The nation's pharmacists are being frozen out of medication therapy management (MTM) by Part D drug plans that are failing to provide meaningful MTM services to seniors, health care advocates charged. Those allegations are a bitter pill for organized pharmacy, which fought for and won provisions in the new Medicare drug law requiring Part D drug plans to make MTM benefits available to their members.
Despite that congressional mandate, however, a brief prepared by the Medicare Rights Center maintains that the majority of Part D drug plans are not offering patients face-to-face medication counseling and other MTM services by trained pharmacists. According to the advocacy group, the Centers for Medicare & Medicaid Services (CMS) has given private insurers too much discretion in the design of the MTM services under Part D.
As a result, "the majority of popular plans are only providing educational material by mail or over the phone with in-house staff rather than face-toface interaction with an independent pharmacist or care team," officials at the Medicare Rights Center charged. "Few plans provide comprehensive medical review or follow-up."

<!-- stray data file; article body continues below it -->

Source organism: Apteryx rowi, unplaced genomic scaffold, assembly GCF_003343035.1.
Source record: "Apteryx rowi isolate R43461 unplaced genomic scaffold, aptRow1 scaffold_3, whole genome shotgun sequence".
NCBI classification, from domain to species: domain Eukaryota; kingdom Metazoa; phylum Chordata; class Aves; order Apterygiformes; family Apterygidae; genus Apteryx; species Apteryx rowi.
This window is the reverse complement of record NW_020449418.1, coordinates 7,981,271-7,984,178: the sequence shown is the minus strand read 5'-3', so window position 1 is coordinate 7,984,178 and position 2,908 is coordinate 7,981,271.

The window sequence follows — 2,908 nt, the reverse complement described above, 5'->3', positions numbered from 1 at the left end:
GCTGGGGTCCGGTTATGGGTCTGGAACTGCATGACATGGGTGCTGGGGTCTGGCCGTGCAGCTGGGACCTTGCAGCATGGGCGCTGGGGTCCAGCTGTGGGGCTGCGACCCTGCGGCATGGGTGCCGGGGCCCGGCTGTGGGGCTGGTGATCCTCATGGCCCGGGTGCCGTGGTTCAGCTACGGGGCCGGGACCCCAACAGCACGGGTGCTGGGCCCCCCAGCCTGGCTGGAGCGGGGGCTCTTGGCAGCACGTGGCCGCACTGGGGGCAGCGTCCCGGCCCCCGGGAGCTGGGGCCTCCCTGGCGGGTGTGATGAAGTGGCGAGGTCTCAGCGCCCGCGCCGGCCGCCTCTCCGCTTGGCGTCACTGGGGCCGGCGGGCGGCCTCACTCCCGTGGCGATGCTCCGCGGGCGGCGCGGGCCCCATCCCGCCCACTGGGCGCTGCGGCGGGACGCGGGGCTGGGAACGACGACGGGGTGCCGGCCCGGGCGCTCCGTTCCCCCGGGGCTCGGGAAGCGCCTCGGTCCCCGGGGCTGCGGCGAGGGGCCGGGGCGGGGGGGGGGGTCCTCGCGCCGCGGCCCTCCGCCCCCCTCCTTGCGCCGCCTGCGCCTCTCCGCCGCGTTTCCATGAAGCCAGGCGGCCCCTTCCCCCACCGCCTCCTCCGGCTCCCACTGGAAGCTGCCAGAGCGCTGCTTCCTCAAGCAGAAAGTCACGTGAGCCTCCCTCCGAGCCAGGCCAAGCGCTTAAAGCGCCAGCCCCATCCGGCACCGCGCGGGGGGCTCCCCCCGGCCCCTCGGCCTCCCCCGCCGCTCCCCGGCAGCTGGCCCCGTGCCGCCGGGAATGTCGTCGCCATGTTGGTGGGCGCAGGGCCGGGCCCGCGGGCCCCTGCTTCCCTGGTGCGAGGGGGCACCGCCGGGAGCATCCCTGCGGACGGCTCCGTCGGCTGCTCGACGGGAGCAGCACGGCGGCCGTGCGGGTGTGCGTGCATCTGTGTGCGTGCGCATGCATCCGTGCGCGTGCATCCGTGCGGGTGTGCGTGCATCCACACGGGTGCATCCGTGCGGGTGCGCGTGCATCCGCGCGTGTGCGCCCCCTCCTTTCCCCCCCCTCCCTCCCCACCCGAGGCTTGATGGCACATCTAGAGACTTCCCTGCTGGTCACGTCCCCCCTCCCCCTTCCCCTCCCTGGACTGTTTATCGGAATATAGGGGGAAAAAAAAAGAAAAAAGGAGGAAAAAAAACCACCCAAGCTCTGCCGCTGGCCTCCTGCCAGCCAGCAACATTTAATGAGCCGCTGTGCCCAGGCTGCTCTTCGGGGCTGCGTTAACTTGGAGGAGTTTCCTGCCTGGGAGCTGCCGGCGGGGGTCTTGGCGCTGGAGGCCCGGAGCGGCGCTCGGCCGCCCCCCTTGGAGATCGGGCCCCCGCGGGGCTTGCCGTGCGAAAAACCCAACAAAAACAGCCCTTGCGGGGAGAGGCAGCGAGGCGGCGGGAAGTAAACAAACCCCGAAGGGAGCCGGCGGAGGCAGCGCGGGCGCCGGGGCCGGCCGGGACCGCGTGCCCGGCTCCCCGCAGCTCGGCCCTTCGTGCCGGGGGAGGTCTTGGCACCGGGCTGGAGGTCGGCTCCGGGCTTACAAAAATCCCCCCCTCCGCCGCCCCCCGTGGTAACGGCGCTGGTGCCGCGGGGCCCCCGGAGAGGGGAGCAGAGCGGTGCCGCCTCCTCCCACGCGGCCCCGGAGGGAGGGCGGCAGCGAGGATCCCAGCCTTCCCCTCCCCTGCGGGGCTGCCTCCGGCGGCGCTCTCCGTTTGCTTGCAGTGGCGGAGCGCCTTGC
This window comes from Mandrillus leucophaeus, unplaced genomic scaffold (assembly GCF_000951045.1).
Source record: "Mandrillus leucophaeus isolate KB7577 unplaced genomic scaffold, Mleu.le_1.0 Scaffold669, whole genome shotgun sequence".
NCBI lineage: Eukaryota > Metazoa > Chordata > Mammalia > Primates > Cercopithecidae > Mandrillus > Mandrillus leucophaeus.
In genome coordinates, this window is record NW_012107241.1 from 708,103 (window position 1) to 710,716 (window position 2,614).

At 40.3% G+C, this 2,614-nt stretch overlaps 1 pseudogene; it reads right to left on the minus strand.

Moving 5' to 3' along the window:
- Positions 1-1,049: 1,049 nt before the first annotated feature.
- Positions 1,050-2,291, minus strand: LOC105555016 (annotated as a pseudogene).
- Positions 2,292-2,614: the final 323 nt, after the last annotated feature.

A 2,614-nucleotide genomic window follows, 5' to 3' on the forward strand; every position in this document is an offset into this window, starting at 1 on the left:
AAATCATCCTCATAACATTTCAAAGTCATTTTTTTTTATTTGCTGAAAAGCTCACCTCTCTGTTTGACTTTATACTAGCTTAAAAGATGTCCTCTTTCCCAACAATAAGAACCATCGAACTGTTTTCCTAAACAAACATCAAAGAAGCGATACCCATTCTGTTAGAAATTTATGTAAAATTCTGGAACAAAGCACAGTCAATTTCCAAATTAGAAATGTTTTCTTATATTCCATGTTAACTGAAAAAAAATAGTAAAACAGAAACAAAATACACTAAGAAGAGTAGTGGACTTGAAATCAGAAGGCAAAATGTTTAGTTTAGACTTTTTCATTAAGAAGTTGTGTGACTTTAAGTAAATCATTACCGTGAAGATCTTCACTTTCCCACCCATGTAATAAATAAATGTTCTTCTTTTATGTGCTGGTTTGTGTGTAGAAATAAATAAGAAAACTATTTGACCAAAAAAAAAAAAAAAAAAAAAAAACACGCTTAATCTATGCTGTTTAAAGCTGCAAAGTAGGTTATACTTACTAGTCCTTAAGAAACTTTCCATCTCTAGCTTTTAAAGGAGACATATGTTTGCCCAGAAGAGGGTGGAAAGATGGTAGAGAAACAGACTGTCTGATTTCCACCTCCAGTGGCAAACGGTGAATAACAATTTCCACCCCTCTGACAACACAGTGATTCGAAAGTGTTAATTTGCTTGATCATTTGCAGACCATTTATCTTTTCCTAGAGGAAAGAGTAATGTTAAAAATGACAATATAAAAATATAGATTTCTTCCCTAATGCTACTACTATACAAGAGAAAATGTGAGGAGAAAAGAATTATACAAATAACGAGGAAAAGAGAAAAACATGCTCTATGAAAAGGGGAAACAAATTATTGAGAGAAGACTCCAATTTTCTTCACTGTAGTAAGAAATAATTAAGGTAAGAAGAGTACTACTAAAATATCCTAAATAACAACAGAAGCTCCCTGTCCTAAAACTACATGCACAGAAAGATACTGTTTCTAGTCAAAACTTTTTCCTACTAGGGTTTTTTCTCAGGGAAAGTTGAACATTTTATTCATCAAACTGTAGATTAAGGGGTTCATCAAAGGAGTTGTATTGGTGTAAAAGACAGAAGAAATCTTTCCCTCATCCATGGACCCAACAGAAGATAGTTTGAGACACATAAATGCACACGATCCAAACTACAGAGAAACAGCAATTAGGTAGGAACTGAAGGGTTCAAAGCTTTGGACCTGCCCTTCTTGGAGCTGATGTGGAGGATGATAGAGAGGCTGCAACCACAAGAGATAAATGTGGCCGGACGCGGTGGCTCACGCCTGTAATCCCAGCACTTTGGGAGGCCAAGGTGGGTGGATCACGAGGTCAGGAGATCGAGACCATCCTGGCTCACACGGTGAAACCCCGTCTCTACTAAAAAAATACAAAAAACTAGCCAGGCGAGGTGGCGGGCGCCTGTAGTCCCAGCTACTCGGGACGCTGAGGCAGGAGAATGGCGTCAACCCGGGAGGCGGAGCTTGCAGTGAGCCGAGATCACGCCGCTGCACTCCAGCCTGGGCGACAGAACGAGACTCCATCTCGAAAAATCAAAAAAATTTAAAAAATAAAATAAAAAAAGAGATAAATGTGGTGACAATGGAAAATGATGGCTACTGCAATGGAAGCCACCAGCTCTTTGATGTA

Under the law, MTM services must be designed "to optimize therapeutic outcomes through improved medication use and to reduce the risk of adverse events" for private Medicare drug plan members who have multiple chronic diseases, are taking multiple medications, or are likely to incur high annual drug costs.
"If the Centers for Medicare & Medicaid Services considers medication therapy management to be the ‘cornerstone'of the Medicare drug benefit, as it says, then it should regulate private plans and not bow to them," said Medicare Rights Center President Robert M. Hayes. "Until CMS raises the bar and requires profiteering drug plans to utilize the best medication therapy management practices available today, people will suffer needlessly and have costly hospital and nursing homes stays."
Although the annual HIV diagnosis rate between 2010 and 2014 decreased for black individuals by 16.2%, blacks remain disproportionately affected by HIV/AIDS.
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